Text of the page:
On August 12, Copenhagen Suborbitals conducted a scheduled test of their Tycho Deep Space Capsule launch escape system. The launch went according to plan, but not so the landing. The spacecraft went into a tumble before dropping the capsule into the Baltic Sea at shield-crunching speeds.
“We had perfect launch, but quickly the entire configuration began to tumble,” said Kristian von Bengtson, co-founder of Copenhagen Suborbitals. “The main chutes clearly did not have complete deployment and the capsule hit water in high speed, buckling the bottom shield.”
Copenhagen Suborbitals is a do-it-yourself initiative that was started in 2008 to send its founders – von Bengston and Peter Madsen – to space. All components are built from their own designs, with the help of volunteers and fueled by donations. Following their July 27 test of the unmanned two stage SMARAGD-1 which went slightly off plan when the nose cone snapped, von Bengtson expressed reservations about the then-upcoming launch escape system. Among the problems he highlighted was the ability of the 8 meter craft to hold together if the trajectory were to go into a tumble, which is pretty much what happened in the live test. As von Bengston summarized in a blog posting on August 9: “Odds for a perfect mission? Mmm.. 50%… OK let’s say 60%.. 62%…20%….80%… aargh, heck I don’t know…”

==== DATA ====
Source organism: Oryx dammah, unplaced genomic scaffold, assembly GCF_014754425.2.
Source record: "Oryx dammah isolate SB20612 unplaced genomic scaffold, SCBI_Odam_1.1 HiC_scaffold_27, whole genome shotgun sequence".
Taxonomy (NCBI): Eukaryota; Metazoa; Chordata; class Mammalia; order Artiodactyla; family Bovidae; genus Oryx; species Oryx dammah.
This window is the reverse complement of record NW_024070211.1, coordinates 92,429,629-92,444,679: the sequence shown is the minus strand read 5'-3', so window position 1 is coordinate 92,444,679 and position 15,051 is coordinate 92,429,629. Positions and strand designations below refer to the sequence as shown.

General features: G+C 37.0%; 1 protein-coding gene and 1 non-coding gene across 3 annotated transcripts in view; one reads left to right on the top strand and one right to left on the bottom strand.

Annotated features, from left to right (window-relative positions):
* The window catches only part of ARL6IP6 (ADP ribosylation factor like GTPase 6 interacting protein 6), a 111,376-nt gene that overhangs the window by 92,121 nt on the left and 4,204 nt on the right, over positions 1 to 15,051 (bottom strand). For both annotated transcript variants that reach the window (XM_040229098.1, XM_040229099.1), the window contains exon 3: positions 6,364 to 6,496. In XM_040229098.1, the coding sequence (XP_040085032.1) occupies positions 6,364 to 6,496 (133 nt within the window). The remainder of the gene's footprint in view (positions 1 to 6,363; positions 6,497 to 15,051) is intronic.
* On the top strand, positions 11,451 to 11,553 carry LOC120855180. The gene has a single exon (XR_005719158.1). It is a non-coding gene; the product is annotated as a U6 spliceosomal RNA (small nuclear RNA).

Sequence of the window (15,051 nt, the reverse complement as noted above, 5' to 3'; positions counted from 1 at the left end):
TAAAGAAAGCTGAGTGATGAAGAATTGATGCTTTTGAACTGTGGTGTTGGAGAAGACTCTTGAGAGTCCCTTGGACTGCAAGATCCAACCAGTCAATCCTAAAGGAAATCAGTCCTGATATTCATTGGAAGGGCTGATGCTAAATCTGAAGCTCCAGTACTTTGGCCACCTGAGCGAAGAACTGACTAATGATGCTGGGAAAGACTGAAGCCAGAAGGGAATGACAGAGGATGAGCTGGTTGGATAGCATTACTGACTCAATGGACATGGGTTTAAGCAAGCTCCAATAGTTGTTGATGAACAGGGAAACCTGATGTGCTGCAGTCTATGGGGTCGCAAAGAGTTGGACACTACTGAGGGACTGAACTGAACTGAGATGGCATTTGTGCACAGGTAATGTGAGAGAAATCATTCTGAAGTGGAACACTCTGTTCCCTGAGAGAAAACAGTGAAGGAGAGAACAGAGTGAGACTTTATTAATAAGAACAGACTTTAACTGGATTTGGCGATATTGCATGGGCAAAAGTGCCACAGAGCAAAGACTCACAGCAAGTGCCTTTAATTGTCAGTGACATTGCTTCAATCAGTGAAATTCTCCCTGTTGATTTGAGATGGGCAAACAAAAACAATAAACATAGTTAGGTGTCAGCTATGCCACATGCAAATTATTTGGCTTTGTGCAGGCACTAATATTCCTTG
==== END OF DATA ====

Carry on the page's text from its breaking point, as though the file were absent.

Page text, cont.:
The launch took place in the Baltic Sea from aboard a floating launch pad called Sputnik. The capsule, named Beautiful Betty, contained a dummy as well as instrumentation to monitor the test. As the craft began to tumble, von Bengston resisted the urge to separate the escape system manually due to the danger of it hitting their observation ship. As a result, the main parachutes did not get the 400 m they needed to deploy correctly.
The dummy, instruments, and most of the capsule remained intact despite impacting the water at high enough speeds to buckle the capsule’s heat shield. Copenhagen Suborbitals is still analyzing the data, but already have a hypothesis that the centers of pressure and gravity got too close too each other as the rocket burnt through its propellant,a state that would induce a similar tumbling behaviour to that seen in the test. All-in-all, the group is glad that they at least have data to work with to help understand what happened – unlike their last test when all instrumentation was lost with their nose cone. “From a long list of things that could have gone wrong, we are very satisfied,” says von Bengston.
Watch the complete test below: